During last week’s GIPS(R) (Global Investment Performance Standards) conference in San Francisco, I had a conversation with a client who posed an interesting question. They have a US Equity mutual fund that until recently only had U.S. investors. However, a European client made a significant investment in Euros (which were subsequently converted to US Dollars and placed into the fund). To accommodate this investor a separate class was created, where returns will be reported in Euros. In addition, the client requested that a hedge be put on their investment, so a currency forward contract was purchased (to sell US dollars for Euros). The client had two questions: (1) do they place the Euro currency return into the same composite as the portion of the fund that has returns in US dollars (i.e., have accounts with Euro returns mixed with accounts with US returns), and (2) do they include the hedge in the composite?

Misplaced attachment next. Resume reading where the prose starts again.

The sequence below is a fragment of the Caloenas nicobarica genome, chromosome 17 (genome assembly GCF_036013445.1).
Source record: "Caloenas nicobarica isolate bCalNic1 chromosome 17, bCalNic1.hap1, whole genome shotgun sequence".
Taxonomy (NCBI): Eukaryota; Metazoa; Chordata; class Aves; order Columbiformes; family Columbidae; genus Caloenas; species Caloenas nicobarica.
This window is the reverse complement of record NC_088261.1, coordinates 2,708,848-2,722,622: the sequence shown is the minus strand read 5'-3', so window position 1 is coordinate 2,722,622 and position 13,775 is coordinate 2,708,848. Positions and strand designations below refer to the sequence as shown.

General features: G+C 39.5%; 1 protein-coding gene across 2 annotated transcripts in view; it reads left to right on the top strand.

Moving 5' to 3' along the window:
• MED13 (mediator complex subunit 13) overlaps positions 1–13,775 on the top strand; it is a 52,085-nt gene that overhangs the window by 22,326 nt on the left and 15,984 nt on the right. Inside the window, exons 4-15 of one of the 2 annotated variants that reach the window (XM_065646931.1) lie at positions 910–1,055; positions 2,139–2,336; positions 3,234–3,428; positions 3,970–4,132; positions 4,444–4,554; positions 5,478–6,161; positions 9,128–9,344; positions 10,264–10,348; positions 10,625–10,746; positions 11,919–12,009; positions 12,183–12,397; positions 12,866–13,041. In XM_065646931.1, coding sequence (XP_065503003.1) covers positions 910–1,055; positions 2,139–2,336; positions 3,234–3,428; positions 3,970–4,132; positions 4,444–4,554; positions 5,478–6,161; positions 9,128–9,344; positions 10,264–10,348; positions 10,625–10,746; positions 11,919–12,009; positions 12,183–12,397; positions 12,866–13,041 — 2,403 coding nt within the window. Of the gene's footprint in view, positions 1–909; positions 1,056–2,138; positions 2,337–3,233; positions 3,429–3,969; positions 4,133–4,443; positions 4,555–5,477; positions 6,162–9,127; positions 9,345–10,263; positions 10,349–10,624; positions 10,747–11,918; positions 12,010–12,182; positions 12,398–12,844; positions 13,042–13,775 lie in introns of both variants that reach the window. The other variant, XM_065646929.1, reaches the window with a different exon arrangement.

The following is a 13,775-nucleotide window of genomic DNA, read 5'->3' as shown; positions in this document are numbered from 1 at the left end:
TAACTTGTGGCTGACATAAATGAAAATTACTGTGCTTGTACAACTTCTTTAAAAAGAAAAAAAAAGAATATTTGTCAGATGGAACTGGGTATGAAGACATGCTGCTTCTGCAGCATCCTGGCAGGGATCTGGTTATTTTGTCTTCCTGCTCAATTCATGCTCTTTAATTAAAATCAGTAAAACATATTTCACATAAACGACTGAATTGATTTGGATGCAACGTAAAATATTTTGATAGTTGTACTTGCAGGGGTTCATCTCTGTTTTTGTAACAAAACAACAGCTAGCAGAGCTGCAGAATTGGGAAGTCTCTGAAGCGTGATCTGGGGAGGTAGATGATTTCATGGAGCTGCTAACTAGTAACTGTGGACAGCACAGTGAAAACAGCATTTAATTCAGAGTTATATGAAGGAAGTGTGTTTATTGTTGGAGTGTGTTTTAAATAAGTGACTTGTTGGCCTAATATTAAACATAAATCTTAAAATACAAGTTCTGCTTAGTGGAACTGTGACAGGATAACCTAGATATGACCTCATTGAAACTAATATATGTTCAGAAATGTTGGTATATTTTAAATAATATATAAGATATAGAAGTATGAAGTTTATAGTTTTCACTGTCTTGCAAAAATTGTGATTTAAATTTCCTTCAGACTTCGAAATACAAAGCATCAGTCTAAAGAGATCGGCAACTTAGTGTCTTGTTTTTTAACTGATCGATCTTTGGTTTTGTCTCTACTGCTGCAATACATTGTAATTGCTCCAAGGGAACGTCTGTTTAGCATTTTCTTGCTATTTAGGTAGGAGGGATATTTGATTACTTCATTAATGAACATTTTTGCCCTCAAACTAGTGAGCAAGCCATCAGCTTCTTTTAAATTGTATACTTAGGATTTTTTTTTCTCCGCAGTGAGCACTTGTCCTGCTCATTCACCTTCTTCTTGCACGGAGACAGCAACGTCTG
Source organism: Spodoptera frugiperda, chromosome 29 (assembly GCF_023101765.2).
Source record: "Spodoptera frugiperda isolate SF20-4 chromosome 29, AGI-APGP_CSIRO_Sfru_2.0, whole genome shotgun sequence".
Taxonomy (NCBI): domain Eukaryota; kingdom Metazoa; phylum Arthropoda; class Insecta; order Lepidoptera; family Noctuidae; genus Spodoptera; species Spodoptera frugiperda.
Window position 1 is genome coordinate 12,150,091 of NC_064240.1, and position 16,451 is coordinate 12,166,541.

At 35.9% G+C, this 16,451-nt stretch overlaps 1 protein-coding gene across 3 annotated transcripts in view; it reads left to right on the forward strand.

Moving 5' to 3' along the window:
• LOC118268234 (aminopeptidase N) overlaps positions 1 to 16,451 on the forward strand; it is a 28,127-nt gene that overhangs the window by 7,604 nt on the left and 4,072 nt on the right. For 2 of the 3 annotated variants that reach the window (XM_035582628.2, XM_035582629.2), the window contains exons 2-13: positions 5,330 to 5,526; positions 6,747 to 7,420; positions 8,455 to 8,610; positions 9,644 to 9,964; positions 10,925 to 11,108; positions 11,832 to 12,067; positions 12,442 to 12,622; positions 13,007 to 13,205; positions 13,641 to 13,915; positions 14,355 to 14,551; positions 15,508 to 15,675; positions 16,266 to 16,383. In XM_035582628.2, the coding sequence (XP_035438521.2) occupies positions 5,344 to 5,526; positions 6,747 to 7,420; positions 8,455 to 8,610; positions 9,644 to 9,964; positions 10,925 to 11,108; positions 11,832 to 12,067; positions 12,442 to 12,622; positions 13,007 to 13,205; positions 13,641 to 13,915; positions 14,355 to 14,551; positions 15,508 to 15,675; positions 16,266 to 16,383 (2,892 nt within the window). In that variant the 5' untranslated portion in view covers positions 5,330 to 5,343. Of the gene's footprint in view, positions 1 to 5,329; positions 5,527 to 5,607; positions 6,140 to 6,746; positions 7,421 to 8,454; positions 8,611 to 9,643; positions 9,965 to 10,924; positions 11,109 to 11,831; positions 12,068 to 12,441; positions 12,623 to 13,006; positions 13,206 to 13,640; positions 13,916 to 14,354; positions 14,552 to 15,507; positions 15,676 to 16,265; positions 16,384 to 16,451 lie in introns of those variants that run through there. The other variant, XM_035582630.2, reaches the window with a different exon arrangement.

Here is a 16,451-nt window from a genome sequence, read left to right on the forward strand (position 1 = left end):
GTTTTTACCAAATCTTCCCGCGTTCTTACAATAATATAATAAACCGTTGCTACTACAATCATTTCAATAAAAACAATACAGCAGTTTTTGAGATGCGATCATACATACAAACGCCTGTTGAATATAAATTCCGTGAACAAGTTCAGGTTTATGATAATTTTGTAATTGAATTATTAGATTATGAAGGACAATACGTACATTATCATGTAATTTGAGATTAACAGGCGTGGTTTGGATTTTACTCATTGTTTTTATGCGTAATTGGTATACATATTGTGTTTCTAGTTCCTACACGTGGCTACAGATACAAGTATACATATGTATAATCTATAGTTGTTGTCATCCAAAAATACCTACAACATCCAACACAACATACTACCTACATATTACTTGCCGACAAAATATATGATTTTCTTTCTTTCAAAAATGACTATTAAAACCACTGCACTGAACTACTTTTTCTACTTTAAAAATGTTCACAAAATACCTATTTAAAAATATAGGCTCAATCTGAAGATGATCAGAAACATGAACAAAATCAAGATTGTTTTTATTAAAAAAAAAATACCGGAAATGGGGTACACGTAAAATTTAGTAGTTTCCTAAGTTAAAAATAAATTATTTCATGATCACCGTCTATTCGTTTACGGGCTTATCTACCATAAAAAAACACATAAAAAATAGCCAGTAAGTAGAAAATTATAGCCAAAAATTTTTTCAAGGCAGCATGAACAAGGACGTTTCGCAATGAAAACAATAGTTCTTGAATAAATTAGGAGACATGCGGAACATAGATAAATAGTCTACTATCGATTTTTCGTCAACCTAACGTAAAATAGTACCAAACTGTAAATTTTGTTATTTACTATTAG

First, because you might report performance to a client in their (base) currency will have no effect on how you include their account in a composite. How you report top a client is not necessarily the same as how you prepare your GIPS presentations. For example, a client may wish to see a benchmark which is different than you use in the benchmark; this is perfectly fine. Second, all accounts in a composite must have their returns in the same currency: you can’t mix returns of different currencies in the same composite. You can always convert a return from one currency into another, so this isn’t an issue. In this case, the entire fund is the account. Third, since the hedge was placed at the client’s direction, the firm could, through their documented policies and procedures, consider this a non-discretionary action.
By the way, in yesterday’s Wall Street Journal there was an interesting article on currencies, especially in relation to mutual funds. We’ll discuss this further in a future posting. In the mean time I’m sure you’ll enjoy the article.